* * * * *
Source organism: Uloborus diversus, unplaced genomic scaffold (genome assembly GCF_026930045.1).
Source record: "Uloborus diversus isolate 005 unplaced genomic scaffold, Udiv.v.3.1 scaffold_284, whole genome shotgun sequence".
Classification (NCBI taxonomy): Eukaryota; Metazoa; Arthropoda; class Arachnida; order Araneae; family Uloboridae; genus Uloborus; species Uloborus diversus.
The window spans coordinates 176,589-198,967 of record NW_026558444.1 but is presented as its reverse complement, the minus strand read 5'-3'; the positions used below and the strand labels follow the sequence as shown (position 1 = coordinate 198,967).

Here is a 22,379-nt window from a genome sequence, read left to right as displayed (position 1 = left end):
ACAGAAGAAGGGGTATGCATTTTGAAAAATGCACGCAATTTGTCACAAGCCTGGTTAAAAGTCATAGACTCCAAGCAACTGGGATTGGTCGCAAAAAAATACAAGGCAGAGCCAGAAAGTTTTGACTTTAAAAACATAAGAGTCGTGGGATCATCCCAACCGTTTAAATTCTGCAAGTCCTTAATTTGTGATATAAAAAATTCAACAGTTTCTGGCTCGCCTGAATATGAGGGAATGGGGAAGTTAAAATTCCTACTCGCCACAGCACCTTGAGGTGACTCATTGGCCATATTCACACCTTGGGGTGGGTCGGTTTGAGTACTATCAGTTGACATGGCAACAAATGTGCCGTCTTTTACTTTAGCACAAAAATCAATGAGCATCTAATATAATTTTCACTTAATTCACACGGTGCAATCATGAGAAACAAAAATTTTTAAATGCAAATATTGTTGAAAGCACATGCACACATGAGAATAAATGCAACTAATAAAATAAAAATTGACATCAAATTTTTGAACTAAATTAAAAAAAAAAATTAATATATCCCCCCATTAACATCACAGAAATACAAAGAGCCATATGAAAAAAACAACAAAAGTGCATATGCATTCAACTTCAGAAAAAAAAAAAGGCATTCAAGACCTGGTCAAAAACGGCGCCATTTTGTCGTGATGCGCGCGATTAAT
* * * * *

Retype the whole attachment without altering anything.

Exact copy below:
Source organism: Uloborus diversus, unplaced genomic scaffold (genome assembly GCF_026930045.1).
Source record: "Uloborus diversus isolate 005 unplaced genomic scaffold, Udiv.v.3.1 scaffold_284, whole genome shotgun sequence".
Classification (NCBI taxonomy): Eukaryota; Metazoa; Arthropoda; class Arachnida; order Araneae; family Uloboridae; genus Uloborus; species Uloborus diversus.
The window spans coordinates 176,589-198,967 of record NW_026558444.1 but is presented as its reverse complement, the minus strand read 5'-3'; the positions used below and the strand labels follow the sequence as shown (position 1 = coordinate 198,967).

Here is a 22,379-nt window from a genome sequence, read left to right as displayed (position 1 = left end):
ACAGAAGAAGGGGTATGCATTTTGAAAAATGCACGCAATTTGTCACAAGCCTGGTTAAAAGTCATAGACTCCAAGCAACTGGGATTGGTCGCAAAAAAATACAAGGCAGAGCCAGAAAGTTTTGACTTTAAAAACATAAGAGTCGTGGGATCATCCCAACCGTTTAAATTCTGCAAGTCCTTAATTTGTGATATAAAAAATTCAACAGTTTCTGGCTCGCCTGAATATGAGGGAATGGGGAAGTTAAAATTCCTACTCGCCACAGCACCTTGAGGTGACTCATTGGCCATATTCACACCTTGGGGTGGGTCGGTTTGAGTACTATCAGTTGACATGGCAACAAATGTGCCGTCTTTTACTTTAGCACAAAAATCAATGAGCATCTAATATAATTTTCACTTAATTCACACGGTGCAATCATGAGAAACAAAAATTTTTAAATGCAAATATTGTTGAAAGCACATGCACACATGAGAATAAATGCAACTAATAAAATAAAAATTGACATCAAATTTTTGAACTAAATTAAAAAAAAAAATTAATATATCCCCCCATTAACATCACAGAAATACAAAGAGCCATATGAAAAAAACAACAAAAGTGCATATGCATTCAACTTCAGAAAAAAAAAAAGGCATTCAAGACCTGGTCAAAAACGGCGCCATTTTGTCGTGATGCGCGCGATTAAT